iPhone hacks: 10 hidden Apple iOS features you need to know

Apple released the handset 10 years ago. But there's still a lot we don't know about it

Andrew Griffin
Thursday 29 June 2017 12:18
Apple CEO Tim Cook announces the new Apple iPhone 7 during a launch event on September 7, 2016 in San Francisco, California
Apple CEO Tim Cook announces the new Apple iPhone 7 during a launch event on September 7, 2016 in San Francisco, California

The iPhone is now 10 years old. As it enters double figures, we might think we know it well – but there's a lot still hidden.

Apple started selling the phone exactly 10 years ago, beginning a revolution that would see smartphones redefine many of the most fundamental parts of our lives.

But for all that, the iOS software that powers iPhones is still something of a mystery. The handsets in our pockets include some of the most sophisticated software ever made – so it's no surprise that some of it is still undiscovered.

Here's a rundown of all the hidden tricks that you might not have stumbled across while using your phone.

Secret gestures

Apple makes most of the obvious ways to interact with your iPhone as clear as they can be. But it also hides a lot of extra gestures – ones that you might not even realise you need.

If you press the green call button in the Phone app, for instance, you'll be able to redial the last number you called. And if you're in something like the App Store, you can press 10 times on any of the menu buttons at the bottom to reset the cache, if something is playing up.

Within specific apps, there's even more options. Safari has a range of useful little secrets: open up the tab menu by pressing the button in the bottom right corner and then press and hold the "+" to be given the option to open up recently closed tabs. And – this one is incredibly useful, and relatively new – press and hold the "Done" button in the same view to get the option to close all of your Safari tabs at once.

Some gestures don't even need the screen. If you hold down the power button like you're going to turn the phone off, for instance, but when the slide to power off option appears hold down the menu button, your phone will reset itself and flush out the RAM, potentially getting rid of any apps hogging up space and slowing everything down.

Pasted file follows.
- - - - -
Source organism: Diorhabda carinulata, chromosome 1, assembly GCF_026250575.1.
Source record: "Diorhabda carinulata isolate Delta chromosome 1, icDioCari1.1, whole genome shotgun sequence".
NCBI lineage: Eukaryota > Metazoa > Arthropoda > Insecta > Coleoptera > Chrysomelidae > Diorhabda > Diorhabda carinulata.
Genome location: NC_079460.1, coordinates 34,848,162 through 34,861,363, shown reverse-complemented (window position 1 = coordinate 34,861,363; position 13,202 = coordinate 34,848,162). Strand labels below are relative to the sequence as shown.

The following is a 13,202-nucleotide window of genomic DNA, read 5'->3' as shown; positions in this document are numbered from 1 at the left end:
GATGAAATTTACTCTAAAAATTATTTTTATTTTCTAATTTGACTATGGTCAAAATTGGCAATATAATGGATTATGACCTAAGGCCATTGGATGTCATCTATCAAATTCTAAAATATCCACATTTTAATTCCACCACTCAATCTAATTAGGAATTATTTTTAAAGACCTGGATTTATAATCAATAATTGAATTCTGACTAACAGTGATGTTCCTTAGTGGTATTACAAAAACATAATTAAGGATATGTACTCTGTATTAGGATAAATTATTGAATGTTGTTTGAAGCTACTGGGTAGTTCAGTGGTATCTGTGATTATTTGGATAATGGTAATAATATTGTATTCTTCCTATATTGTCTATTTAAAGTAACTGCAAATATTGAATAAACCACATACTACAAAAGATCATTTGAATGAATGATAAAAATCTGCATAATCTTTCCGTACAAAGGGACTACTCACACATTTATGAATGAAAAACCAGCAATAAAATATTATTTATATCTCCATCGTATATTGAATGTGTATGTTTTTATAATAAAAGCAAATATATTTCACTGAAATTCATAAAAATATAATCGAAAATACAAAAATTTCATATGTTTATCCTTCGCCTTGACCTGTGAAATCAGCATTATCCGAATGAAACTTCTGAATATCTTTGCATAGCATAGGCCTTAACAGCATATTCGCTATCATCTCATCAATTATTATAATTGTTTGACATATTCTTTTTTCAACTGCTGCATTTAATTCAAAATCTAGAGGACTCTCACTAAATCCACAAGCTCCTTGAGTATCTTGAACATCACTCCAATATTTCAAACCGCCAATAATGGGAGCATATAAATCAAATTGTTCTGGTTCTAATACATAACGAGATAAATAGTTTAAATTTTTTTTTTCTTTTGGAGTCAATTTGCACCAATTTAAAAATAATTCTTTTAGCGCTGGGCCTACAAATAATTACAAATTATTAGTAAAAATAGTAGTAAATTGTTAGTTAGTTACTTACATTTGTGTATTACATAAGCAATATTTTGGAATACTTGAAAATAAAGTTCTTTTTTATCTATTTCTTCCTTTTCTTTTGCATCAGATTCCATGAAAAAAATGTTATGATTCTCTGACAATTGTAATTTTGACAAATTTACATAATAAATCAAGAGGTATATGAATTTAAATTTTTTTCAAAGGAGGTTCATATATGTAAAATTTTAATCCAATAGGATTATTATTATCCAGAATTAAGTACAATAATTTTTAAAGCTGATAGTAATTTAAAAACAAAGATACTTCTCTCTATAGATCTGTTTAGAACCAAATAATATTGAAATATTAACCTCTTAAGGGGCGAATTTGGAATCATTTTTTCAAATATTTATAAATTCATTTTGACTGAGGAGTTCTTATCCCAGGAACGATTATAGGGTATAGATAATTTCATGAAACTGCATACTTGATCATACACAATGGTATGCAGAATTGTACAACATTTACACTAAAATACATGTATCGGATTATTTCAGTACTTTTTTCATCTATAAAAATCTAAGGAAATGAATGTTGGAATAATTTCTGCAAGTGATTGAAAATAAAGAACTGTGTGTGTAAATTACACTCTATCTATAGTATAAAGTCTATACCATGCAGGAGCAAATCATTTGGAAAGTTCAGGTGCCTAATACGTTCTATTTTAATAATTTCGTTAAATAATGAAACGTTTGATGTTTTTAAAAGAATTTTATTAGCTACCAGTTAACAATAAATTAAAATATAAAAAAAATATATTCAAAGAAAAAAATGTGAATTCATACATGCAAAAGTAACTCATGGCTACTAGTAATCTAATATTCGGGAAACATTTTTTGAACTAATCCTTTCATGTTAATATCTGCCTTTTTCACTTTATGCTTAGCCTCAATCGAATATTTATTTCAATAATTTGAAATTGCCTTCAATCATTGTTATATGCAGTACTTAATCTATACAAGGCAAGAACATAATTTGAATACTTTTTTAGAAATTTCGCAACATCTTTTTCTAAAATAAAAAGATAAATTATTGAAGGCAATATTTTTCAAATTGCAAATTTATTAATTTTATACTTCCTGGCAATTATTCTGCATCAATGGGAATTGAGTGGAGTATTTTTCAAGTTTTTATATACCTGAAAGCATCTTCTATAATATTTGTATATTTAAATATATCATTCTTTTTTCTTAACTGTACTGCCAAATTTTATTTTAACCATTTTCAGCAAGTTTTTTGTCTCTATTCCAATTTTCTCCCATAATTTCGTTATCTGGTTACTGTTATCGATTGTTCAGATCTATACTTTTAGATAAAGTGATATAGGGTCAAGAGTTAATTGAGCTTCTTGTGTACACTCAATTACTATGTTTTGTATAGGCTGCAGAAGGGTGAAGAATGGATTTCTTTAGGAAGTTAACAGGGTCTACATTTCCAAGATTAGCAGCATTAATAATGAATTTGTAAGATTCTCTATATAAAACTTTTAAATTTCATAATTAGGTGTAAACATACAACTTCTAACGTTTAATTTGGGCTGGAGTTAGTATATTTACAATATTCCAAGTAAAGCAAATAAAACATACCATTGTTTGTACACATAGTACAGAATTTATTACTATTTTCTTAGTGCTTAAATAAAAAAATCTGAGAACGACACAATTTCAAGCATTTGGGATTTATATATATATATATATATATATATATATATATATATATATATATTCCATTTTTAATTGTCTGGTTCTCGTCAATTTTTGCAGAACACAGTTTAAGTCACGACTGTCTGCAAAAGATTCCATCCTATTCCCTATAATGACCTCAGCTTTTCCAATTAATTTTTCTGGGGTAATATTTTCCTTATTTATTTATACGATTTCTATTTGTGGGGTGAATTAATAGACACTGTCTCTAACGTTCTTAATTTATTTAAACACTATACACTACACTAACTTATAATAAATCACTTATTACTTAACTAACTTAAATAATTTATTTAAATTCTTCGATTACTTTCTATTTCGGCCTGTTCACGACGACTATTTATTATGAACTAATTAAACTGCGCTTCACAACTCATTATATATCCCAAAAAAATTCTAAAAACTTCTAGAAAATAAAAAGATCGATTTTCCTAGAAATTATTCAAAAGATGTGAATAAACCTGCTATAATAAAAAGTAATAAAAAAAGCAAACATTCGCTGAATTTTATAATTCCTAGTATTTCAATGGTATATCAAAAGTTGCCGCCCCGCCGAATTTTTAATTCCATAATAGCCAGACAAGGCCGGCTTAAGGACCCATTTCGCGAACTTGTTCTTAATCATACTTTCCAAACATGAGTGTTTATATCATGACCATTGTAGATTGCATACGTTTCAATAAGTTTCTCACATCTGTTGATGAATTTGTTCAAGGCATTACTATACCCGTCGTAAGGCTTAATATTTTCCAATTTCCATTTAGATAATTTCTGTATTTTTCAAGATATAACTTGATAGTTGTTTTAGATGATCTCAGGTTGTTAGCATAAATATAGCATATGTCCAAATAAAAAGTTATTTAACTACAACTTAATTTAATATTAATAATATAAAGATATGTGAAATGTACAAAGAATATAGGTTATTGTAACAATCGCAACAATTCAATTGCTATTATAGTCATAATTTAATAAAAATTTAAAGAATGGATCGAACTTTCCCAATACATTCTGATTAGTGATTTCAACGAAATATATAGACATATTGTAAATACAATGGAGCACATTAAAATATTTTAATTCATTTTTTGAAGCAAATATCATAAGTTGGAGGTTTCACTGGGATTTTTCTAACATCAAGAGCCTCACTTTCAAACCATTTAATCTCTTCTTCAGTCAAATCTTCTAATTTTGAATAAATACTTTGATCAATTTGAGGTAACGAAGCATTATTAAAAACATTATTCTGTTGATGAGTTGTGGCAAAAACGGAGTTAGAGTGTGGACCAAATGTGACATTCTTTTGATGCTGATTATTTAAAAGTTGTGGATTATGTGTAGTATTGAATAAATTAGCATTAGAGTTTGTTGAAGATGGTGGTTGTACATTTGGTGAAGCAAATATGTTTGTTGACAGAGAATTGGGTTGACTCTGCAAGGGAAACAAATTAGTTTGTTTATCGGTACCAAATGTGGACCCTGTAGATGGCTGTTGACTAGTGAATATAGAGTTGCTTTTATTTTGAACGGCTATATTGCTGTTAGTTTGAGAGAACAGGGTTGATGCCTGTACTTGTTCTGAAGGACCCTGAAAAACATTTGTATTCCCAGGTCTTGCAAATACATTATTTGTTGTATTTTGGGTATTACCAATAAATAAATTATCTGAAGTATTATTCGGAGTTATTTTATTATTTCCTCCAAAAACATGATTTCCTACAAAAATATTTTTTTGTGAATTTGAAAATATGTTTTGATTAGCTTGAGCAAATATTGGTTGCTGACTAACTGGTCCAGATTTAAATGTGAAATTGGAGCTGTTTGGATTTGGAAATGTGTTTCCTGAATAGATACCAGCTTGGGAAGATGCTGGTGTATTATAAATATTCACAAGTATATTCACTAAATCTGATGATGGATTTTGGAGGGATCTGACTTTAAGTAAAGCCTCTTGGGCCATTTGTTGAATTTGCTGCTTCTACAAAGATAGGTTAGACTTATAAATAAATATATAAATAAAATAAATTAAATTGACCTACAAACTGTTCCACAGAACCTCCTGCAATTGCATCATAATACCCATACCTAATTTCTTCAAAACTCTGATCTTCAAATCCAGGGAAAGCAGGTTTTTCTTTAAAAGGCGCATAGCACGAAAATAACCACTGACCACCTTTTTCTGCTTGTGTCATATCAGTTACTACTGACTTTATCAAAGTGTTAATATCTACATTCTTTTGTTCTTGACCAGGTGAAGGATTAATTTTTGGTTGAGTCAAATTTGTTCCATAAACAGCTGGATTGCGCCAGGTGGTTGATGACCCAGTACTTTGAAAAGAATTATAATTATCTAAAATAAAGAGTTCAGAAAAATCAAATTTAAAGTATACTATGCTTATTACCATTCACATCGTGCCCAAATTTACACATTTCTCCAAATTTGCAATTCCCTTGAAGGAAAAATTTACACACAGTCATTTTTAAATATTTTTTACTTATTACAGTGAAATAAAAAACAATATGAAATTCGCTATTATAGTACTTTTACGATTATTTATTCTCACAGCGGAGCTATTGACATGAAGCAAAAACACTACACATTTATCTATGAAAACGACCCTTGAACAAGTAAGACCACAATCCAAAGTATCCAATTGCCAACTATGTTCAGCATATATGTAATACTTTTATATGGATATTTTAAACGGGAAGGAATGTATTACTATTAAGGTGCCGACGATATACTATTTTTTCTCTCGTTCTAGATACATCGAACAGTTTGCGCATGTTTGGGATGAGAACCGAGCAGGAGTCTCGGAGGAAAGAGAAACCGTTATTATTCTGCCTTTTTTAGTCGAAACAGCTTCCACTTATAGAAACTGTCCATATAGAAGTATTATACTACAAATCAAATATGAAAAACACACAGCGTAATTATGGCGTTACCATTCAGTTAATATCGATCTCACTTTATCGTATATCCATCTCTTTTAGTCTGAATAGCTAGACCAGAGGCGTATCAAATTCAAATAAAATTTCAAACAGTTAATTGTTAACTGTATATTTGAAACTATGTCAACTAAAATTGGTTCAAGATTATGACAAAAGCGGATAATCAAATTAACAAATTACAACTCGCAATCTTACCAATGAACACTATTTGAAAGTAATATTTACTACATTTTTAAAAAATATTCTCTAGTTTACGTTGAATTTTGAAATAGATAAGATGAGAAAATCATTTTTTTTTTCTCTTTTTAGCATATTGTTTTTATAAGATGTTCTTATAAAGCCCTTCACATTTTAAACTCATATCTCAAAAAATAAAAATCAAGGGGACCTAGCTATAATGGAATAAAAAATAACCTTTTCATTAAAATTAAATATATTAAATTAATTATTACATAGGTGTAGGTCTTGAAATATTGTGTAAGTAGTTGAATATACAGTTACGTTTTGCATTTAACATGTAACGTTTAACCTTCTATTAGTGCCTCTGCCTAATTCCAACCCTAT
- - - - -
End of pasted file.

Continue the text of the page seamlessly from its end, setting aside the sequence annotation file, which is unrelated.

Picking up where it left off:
This is even more true of the iPad, which uses its extra screen size to offer new ways of interacting with it. You can close an entire app just by swiping all your fingers in together, for instance, and can switch between them by putting all of your hand on the screen and moving it across.

Extra camera tricks

In its 10 years on the Earth, the iPhone has become the most popular camera in the world and brought with it a revolution in how we take and share pictures. Much of that has been driven by apps like Instagram – but the built-in camera app has hidden and useful features, too.

For instance, when you're recording a video, you can press the other little round button that appears in the corner of the screen to take a still picture as well.

And if you hold down the photo button while taking a picture, the camera will switch to burst mode and take a lot of pictures – perfect when you're trying to photograph a moment of action.

Improve your reach

Apple has been expanding the size of iPhones in the last 10 years, meaning the original one looks tiny compared with current models. But that original phone was also easy to hold in the palm of your hand – not something that can be said of the gargantuan Plus-sized models.

To allow you to cope with that, Apple added a feature called Reachability, though it doesn't talk about it much. It's activated by just tapping – not pressing down – on the home button twice.

When you do that, the entire top of the iPhone screen will be moved down, putting the parts of the screen that you can't normally get to within easy reach. That's perfect for small-handed people using the huge-bodied iPhone 6 Plus, or for anyone trying to use the bigger phones with one hand.

Hidden spirits

The compass app seems like a strange addition – unless you're particularly given to mountaineering or are leading a Scout troop, you've probably never had call to use it. But that might have kept you from finding the part of the app that's actually useful.

Open up the app and flick to the right and you'll be given access to a spirit level, which uses the phone's sensors to find out how flat it is. That can be perfect for a range of things – measuring whether pictures or floors are straight, for instance.